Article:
How does this scenario continue coming to fruition year in and year out, it's simple: a lot of major programs won't play the top mid-major programs - even in their state. Like one program in particular, Miami, they have never played one of the dominant mid-major powers in their state, FGCU, during Katie Meier's tenure which started in 2005.
One can understand why, because from her standpoint, why play one of the preeminent mid-major programs in the country, as well as the team, which many say has been the incandescent force in the Atlantic Sun. But, here's another question to be posed: Why won't Miami -- over the course of essentially a decade -- even schedule the Atlantic Sun's other premier program?
It's the Atlantic Sun for goodness sakes, but there might be a reason.
One would surmise that Meier's reluctance to playing Stetson, has everything to do with the probability that she could lose to them as well. Many might juxtapose Miami and the Hatters, and couldn't conceive such a narrative.
But the beauty of sport and competition, is that when two combatants face off, there will be a winner and a loser. Ironically, not too long ago, Miami was forced to play Stetson in last year's WNIT in Miami. And guess what transpired?
Stetson 70, Miami 63.
Stetson is not some overnight success, fly by night program that just caught lightning in the bottle, they have been successful for quite some time." They have won 20-plus games over the past five years: 20, 23, 24, 27 and 22 games as of today.
This isn't a scenario where the Atlantic Sun needs a mulligan. Without opining, they legitimately deserves two teams to apart of March Madness.
"I'm not one of the decision makers, but I do believe we should in the conversation (for an at-large bid)," said Stetson coach Lynn Bria. "We have a team from our conference that's No. 20 in the nation, and based on our conferences RPI this year, I do believe the Atlantic Sun should be a two-bid league, now."
Coaching veteran Therea Gernatt, former Associate head coach at Florida State and now an ESPN3 color commentator, had this to say: "Stetson's NCAA RPI of 39 this (past) week gives us a good sense of the axiomatic approach to the math involved in inviting teams to the Big Dance.
"Much like a Verizon Wireless commercial with kindergartners sitting around a table, it's not difficult to figure out. You beat a team that continues to beat other teams - or you lost to a team that keeps beating other teams, and you move up, just as Stetson has done. Alright, it's a little more difficult than that, but not by much.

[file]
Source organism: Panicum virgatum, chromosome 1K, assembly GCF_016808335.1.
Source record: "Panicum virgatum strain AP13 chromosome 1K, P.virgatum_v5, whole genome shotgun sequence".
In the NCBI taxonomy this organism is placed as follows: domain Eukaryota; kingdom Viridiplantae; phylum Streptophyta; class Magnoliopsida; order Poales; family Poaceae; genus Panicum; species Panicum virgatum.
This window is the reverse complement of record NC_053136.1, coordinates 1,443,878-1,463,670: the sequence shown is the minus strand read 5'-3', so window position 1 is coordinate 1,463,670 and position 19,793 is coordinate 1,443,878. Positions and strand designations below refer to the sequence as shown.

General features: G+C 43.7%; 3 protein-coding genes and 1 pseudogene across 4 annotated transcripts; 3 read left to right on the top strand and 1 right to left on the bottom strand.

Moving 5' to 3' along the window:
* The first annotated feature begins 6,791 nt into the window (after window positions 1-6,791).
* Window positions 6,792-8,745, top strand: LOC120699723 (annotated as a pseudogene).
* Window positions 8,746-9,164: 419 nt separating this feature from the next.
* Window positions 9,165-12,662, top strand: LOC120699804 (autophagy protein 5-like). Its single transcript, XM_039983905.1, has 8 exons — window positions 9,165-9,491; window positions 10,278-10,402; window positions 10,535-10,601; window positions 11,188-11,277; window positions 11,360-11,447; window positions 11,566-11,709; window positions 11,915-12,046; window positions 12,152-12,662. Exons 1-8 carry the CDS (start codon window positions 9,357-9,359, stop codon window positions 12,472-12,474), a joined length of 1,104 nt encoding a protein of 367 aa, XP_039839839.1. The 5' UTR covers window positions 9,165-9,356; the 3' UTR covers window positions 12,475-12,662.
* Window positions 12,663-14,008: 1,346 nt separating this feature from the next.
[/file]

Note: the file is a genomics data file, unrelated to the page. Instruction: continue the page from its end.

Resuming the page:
Having been in this great game as a player, coach or consultant for nearly three decades, I don't need mathematical models to tell me the Atlantic Sun deserves two teams in the tournament. In late February, the Stetson Hatters have an NCAA Tournament worthy team. Period."
So hopefully, the committee will continue to show its eclectic mindset, and let a team like Stetson in. Because it would be such a malfeasance if the Atlantic Sun didn't have two teams in the tournament this year.
Mid-majors should be rewarded, not punished. If we are to heighten the game, create new story lines, shouldn't we be progressing and not regressing to the same archaic mentality when it comes to mid-majors? These are the games people want to see, because a lot of these power-5 schools avoid scheduling the mid-majors. Everyone loves David vs. Goliath.
If you want to increase "untapped enthusiasm" for women's basketball, you have to bring new people to the dance.
All things being equal, if it's possible, how can you grow fresh interest in the game when you continue to send the same old teams every year?
Remember those outspoken critics who all clamored about VCU's inclusion into the tournament?
Mid majors should be so proud - VCU vs BUTLER in the semi finals ! We can talk all we want about ball screens etc - u can't measure HEART!— Dick Vitale (@DickieV) March 27, 2011
Whosaid VCU did not belong? That guy better EAT SOME CROW BABY. http://t.co/kyhql06— Dick Vitale (@DickieV) April 1, 2011
I'm not saying that Stetson is this year's VCU, but what I am articulating, is they deserve the opportunity be in. That's how you create the chance for new excitement. We should put teams in that have the potential to matchup with as many teams as possible, even if they haven't proven it yet. The NCAA Women's tournament is a promotional tool, as much as it is a competitive event.
That's the ONLY way Cinderella can dance, but she has to be invited first.